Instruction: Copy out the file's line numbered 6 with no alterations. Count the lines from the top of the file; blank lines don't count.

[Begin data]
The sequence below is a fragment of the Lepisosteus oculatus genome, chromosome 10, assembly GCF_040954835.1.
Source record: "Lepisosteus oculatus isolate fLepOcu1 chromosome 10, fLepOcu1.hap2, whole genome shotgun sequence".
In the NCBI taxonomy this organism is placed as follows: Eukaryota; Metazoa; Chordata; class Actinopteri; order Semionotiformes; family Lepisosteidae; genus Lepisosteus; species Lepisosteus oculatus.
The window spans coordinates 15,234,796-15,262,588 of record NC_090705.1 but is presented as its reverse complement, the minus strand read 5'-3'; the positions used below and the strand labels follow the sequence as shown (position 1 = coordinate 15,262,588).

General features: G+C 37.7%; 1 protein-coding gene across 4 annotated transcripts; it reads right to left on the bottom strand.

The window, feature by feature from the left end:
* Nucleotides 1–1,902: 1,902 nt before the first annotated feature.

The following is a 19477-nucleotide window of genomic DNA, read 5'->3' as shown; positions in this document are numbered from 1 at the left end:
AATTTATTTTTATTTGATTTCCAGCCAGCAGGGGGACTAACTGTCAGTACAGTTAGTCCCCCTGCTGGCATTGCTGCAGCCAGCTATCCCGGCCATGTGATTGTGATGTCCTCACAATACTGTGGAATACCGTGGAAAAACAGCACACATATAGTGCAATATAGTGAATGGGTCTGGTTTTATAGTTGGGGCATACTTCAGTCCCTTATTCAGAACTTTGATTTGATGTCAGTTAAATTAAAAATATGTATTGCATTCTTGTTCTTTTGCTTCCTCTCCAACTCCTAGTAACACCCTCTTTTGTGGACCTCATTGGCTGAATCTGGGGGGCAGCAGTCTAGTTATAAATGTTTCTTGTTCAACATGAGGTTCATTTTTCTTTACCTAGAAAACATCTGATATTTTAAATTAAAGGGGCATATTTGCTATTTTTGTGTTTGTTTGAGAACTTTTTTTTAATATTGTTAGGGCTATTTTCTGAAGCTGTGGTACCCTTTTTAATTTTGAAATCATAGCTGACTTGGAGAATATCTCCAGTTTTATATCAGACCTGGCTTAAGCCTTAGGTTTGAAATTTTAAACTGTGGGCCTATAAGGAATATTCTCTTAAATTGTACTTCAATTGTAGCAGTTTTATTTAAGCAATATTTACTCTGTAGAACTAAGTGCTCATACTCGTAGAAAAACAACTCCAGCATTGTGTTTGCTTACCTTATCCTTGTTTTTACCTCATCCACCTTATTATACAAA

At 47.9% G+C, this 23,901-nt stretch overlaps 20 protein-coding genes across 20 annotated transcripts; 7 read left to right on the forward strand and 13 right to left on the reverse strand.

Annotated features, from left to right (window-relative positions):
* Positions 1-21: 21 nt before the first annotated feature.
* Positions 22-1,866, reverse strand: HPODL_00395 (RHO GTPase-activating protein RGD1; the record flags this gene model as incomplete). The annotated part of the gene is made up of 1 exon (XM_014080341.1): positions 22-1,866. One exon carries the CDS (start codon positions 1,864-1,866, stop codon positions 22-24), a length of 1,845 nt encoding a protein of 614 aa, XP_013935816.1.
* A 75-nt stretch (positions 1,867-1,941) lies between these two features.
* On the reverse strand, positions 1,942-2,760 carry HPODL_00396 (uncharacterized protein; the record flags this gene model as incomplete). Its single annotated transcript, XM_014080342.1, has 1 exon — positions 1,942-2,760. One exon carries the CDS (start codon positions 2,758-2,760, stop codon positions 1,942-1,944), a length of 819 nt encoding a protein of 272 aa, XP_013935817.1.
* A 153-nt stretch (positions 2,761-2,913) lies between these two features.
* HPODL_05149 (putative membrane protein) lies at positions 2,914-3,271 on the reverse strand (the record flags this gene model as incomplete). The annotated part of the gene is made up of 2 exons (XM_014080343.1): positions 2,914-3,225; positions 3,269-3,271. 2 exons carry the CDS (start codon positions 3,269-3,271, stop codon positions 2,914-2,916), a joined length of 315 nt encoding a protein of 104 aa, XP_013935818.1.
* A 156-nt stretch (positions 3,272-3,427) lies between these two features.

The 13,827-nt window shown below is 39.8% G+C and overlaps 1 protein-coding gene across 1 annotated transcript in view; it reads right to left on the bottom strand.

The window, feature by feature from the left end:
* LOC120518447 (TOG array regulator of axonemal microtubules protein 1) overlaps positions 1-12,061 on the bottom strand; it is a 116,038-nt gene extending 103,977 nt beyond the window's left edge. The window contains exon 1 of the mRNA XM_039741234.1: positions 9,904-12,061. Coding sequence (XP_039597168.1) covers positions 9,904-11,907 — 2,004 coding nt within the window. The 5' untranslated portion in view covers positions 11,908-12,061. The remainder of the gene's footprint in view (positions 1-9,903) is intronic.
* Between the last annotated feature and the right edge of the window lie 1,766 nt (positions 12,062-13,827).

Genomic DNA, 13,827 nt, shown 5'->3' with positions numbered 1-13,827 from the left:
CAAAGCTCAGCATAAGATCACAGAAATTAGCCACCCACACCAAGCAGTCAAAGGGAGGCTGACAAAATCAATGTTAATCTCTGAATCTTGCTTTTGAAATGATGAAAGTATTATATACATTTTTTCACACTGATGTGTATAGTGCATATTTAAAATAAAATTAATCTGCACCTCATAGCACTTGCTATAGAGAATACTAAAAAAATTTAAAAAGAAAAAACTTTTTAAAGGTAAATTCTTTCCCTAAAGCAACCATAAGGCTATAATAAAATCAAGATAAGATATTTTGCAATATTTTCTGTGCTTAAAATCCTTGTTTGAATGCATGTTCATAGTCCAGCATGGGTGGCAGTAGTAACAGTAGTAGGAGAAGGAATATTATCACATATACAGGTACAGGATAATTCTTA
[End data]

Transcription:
The window, feature by feature from the left end: